What do we know about acupuncture? The short answer: Very little. The longer answer: Not much, but the potential is intriguing.
Clinical studies, especially the well-designed RCTs (Randomized Controlled Trials) by definition deal with populations, not with personal anecdotes. So please, read the article to the end and spare me the poison pens, the likes of “are you a real doctor?“, “This treatment/supplement saved my life“, or “Shame on you. You sold out to the medical-pharmaceutical conspiracy!” “It made my semen thicker since I started taking it.” These are not made up quotes; I have actually received such comments.
Acupuncture is a technique in which practitioners insert thin needles in the skin at specific points in the body. The practice originated in China, most likely around 100 BC.
Early acupuncture beliefs relied on concepts that are common in traditional Chinese medicine, such as a life force energy called qi. Qi was believed to flow from the body’s primary organs (such as the heart, liver, GI tract, kidneys) to the “superficial” body tissues of the skin, muscles, tendons, bones, and joints, through channels called meridians. Acupuncture points where needles are inserted are mainly (but not always) found at locations along the meridians. Acupuncture points not found along a meridian are called extraordinary points and those with no designated site are called “A-shi” points.
Interestingly, the belief in qi and the practice of acupuncture slowly died out in China, not so much because of lack of scientific proof, but because it was associated with the lower classes and its practitioners were in less prestigious occupations such as alchemy, shamanism, and midwifery. But then politics came to the rescue. The popularity of acupuncture rebounded in 1949 when Mao Tse Tung took power and sought to unite China behind traditional cultural values, including traditional Chinese medicine.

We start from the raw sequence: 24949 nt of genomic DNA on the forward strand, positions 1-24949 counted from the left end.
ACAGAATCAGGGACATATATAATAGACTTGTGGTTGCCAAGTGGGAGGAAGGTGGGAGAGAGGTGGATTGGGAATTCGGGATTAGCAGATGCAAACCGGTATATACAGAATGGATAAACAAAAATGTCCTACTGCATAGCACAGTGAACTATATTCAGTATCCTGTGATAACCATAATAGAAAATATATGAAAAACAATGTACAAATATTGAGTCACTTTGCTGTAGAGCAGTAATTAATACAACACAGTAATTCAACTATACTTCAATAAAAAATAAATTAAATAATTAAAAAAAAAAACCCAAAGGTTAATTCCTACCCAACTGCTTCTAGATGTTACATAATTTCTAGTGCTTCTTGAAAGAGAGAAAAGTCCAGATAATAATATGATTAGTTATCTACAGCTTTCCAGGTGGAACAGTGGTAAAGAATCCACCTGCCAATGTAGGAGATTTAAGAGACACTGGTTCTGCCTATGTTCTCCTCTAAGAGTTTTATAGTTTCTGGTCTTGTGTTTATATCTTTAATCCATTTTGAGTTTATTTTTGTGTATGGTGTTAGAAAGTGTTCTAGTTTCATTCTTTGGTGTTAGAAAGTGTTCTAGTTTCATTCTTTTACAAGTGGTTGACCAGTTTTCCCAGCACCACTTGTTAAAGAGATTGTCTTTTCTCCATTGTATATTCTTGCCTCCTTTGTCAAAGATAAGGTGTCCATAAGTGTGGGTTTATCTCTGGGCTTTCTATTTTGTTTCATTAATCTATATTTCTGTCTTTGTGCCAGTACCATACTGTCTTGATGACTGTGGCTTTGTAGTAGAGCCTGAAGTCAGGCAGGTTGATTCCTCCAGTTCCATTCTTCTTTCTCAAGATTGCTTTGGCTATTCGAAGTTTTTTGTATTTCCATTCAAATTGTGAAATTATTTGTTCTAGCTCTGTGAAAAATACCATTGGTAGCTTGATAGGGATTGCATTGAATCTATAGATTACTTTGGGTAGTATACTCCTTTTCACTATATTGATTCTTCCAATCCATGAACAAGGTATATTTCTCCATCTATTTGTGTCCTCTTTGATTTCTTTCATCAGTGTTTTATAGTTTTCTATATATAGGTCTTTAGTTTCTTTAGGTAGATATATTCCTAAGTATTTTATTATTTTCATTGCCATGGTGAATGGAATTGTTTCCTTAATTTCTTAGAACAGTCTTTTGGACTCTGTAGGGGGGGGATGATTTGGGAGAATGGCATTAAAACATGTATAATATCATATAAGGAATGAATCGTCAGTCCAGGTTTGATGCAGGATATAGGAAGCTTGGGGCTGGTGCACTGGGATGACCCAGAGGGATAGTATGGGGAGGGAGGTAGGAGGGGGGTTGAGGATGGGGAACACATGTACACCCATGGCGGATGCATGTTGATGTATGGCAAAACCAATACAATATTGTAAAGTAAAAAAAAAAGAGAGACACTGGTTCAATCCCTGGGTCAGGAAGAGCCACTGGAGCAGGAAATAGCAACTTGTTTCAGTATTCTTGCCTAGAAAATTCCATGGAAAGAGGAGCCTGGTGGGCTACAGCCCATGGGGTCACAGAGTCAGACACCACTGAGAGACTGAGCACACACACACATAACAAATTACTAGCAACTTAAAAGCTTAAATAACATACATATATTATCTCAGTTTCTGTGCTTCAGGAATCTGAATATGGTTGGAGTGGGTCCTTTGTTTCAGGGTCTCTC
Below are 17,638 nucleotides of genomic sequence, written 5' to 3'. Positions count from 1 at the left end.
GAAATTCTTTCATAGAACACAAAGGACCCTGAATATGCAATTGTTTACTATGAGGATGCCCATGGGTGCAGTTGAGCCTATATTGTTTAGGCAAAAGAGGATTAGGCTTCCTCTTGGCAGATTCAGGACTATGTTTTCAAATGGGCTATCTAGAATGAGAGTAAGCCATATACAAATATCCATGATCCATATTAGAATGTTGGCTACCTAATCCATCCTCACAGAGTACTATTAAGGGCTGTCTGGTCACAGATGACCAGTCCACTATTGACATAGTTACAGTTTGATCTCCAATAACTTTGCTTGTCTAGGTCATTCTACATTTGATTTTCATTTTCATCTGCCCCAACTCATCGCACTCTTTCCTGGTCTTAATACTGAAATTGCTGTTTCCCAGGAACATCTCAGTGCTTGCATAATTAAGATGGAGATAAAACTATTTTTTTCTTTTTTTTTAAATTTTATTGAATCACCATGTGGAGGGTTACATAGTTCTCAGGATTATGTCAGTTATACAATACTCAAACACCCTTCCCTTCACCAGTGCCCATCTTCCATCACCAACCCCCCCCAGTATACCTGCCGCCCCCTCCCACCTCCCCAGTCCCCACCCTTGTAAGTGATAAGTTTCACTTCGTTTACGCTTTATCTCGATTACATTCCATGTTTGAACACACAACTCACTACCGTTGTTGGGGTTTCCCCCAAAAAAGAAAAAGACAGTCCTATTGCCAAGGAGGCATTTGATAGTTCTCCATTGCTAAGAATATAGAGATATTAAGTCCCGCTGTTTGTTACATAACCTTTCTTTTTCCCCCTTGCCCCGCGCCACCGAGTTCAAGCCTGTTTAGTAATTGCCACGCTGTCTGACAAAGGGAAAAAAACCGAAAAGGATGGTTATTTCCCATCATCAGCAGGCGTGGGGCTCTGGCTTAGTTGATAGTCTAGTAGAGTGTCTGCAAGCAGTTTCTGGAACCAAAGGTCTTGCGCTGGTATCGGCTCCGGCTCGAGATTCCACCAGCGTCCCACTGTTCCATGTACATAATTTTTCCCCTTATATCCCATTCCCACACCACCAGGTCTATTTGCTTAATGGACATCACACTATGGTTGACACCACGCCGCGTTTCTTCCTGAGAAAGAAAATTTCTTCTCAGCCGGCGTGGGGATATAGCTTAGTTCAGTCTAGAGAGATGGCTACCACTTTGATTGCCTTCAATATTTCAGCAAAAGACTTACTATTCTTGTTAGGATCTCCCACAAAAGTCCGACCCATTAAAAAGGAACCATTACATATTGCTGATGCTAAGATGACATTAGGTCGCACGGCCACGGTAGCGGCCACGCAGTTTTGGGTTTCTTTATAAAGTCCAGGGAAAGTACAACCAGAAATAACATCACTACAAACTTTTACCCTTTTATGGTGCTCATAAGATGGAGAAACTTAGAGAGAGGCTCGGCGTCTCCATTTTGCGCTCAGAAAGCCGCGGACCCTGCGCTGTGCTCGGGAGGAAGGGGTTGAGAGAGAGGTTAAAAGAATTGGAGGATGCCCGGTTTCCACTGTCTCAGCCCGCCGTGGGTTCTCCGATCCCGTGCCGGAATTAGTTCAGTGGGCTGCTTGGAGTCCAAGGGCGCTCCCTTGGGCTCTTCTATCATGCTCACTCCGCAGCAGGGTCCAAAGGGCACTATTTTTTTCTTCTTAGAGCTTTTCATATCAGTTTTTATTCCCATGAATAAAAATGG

Is there a scientific basis for acupuncture?
When you examine the meridians of the different schools of thought of acupuncture, you find absolutely no neurological basis for them. There are no nerves that follow the meridians. What about the muscular system? It provides no anatomical basis for the practice either.
In a way, looking for a scientific basis for ancient theories is a bit unfair and certainly irrelevant. The ancient Chinese, just like the ancient Greeks, did not have the concept of empiricism in science. In fact, the circulatory system was discovered by William Harvey only in the 17th century. Until then, it was believed that the blood was moved by the lungs. Why? Because Galen, a second-century physician to the gladiator school in Pergamum said so—and for 1,500 years nobody bothered to check!
How about Qi? In the 18th and 19th centuries, vitalism was discussed by various biologists. There were arguments between those who felt that the known mechanics of physics would eventually explain the difference between life and non-life and the vitalists who thought that life could not be reduced to a mechanistic process. So is vitalism finally dead? If you read or listen to New Age-speak you realize that the concept of “life-force” or “energy” is still alive and well.
Examining the evidence
Before digging into the scientific literature on the clinical benefits of acupuncture for specific conditions, let me insert a word of caution: consider the source. A review of studies on acupuncture found that trials originating in China, Japan, Hong Kong, and Taiwan were uniformly favorable to acupuncture, as were ten out of eleven studies conducted in Russia.
The same study found that, methodologically, Chinese studies were inferior to Western trials. And lest you believe that “fake news” was invented by president Trump, scientist and journalist Steven Salzberg identifies acupuncture and Chinese medicine generally as a focus for “fake medical journals”</a,> such as the Journal of Acupuncture and Meridian Studies and Acupuncture in Medicine.
Nature magazine, a top-tier biomedical journal, described acupuncture and traditional Chinese medicine in general as “fraught with pseudoscience” with the majority of its treatments having no logical mechanism of action.
Are there any pearls to be found in the garbage?
I am not going to deal with conditions that the Cochrane Reviews, the gold standard of clinical knowledge, found to be ineffective, such as Alzheimer’s disease, insomnia, obesity, irritable bowel syndrome, whiplash, dry eyes, tinnitus, among many others. The main use of acupuncture has to do with specific causes of pain.
The Acupuncture Trialists’ Collaboration (not exactly a disinterested group) published the results of their meta-analysis, an update of a previous analysis. They found acupuncture to be moderately superior to sham acupuncture for non-specific musculoskeletal pain, osteoarthritis, chronic headache, and shoulder pain. They also found that the effects of acupuncture decreased by about 15% after one year. A review in Autonomic Neuroscience, among several other reviews, failed to show a difference between sham and real acupuncture.